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Imaging vitreomacular interface abnormalities in the coronal plane by simultaneous combined scanning laser and optical coherence tomography
  1. A M Tammewar1,
  2. D-U Bartsch1,
  3. I Kozak1,
  4. R Rosen2,
  5. I A Falkenstein1,
  6. P Garcia2,
  7. W R Freeman1
  1. 1
    Joan and Irwin Jacobs Retina Center at Department of Ophthalmology, Shiley Eye Center, University of California San Diego, La Jolla, California, USA
  2. 2
    New York Eye and Ear Infirmary, New York, USA
  1. Dr W R Freeman, Joan and Irwin Jacobs Retina Center, Shiley Eye Center, University of California San Diego (UCSD), 9415 Campus Point Drive, La Jolla, CA 92037, USA; freeman{at}


Aim: To describe vitreoretinal imaging of eyes with vitreomacular abnormalities using high-resolution coronal-plane optical coherence tomography (OCT) scanning combined with simultaneous scanning laser ophthalmoscope (SLO) imaging.

Methods: A SLO–OCT (OTI, Canada) was used to scan 835 eyes in 736 patients with vitreomacular interface abnormalities including epiretinal membranes, macular hole, incomplete posterior vitreous detachment, vitreomacular traction syndromes and diabetic and cystoid macular oedema in a retrospective study. The longitudinal-B scan images and the transverse -C scan images in the coronal plane were used to describe vitreomacular interface abnormalities. The SLO–OCT simultaneously produces a confocal image of the retina.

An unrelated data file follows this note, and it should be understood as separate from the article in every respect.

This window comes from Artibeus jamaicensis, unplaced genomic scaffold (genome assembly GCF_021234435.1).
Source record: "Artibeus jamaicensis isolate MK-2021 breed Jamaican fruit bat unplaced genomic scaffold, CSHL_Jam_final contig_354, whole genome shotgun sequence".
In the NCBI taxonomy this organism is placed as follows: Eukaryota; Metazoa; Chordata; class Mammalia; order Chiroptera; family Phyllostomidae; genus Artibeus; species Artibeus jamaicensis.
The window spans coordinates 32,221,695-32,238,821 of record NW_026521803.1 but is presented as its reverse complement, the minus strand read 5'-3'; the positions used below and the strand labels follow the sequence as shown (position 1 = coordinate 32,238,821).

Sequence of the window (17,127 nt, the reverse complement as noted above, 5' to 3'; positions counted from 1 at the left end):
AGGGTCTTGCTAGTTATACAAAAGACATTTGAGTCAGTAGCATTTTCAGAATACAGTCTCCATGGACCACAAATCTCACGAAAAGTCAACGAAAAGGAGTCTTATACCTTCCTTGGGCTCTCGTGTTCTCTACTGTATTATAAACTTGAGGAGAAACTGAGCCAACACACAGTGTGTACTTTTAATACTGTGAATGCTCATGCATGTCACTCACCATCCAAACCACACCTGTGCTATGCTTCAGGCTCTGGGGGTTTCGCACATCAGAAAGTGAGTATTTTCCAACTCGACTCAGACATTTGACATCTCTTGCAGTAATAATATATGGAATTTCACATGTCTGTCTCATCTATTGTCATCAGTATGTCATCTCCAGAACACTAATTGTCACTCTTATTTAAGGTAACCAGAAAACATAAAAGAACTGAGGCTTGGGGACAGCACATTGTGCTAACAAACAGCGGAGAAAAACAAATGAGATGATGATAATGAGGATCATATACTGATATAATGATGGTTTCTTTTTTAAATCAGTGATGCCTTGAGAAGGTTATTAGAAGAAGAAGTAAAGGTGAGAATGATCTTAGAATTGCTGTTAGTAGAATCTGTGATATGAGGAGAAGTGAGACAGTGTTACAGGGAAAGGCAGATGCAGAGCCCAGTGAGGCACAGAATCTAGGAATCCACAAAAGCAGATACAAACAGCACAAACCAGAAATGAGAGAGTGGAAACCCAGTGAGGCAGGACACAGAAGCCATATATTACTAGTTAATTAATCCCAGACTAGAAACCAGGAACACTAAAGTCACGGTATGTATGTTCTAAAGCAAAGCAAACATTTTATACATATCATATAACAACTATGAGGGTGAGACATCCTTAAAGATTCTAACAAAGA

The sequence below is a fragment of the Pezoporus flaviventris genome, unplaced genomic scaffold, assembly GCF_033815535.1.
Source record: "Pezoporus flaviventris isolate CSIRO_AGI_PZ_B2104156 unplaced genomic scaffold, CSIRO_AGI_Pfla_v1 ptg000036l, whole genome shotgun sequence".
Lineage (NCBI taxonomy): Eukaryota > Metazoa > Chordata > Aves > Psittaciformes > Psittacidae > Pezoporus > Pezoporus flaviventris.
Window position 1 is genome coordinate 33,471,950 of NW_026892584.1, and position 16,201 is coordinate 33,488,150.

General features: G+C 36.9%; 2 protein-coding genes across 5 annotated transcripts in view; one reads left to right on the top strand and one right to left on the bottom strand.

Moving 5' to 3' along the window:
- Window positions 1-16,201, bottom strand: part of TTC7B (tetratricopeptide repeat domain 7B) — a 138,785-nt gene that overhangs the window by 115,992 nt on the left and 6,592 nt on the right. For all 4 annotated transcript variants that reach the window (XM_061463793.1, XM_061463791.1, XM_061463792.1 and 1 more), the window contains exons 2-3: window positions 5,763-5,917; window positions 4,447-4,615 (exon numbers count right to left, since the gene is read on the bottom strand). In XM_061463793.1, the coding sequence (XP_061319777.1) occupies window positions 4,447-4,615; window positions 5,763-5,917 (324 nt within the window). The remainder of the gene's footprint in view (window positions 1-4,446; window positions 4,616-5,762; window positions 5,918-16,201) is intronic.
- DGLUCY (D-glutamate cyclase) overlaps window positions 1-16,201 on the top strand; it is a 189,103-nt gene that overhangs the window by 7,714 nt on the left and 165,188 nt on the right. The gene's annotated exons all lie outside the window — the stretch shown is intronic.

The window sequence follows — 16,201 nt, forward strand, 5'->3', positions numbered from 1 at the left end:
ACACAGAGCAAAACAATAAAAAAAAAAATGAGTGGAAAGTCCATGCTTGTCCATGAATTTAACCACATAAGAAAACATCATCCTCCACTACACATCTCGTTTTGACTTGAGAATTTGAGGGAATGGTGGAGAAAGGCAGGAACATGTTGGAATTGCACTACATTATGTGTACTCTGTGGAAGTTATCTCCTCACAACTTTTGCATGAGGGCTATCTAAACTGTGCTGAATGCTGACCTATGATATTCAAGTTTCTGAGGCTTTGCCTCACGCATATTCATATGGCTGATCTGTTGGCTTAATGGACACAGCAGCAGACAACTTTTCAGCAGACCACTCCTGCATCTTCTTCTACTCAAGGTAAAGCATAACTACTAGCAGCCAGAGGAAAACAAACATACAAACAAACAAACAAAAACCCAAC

Results: The longitudinal “B” scan and en-face “C” scan images allowed identification of tractive forces of epiretinal membrane, contour of the hyaloid membrane and changes in inner retinal surface. A simultaneously obtained OCT scan and SLO image of the fundus offered exact co-localisation of retinal structures and vitreomacular interface abnormalities.

Conclusion: Scanning the vitreomacular interface by using combined OCT and SLO enables the visualisation and better understanding of various vitreomacular interface abnormalities, due to the ability to colocalise pathology on OCT with retinal vascular landmarks and the ability to visualise pathology from a new perspective, coronal plane parallel to retinal surface.

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  • Funding: This research was supported in part by the National Eye Institute NIH-NEI grant EY16323 (Bartsch DU), NIH grant #EY07366 (Freeman WR), Research to Prevent Blindness (WRF is the recipient of an RPB Physician Scientist award and departmental support to UCSD), and Jacobs Retina Center Research Funds.

  • Competing interests: None.

  • Ethics approval: Ethics approval was provided by the University of California San Diego Human Research Protections Program.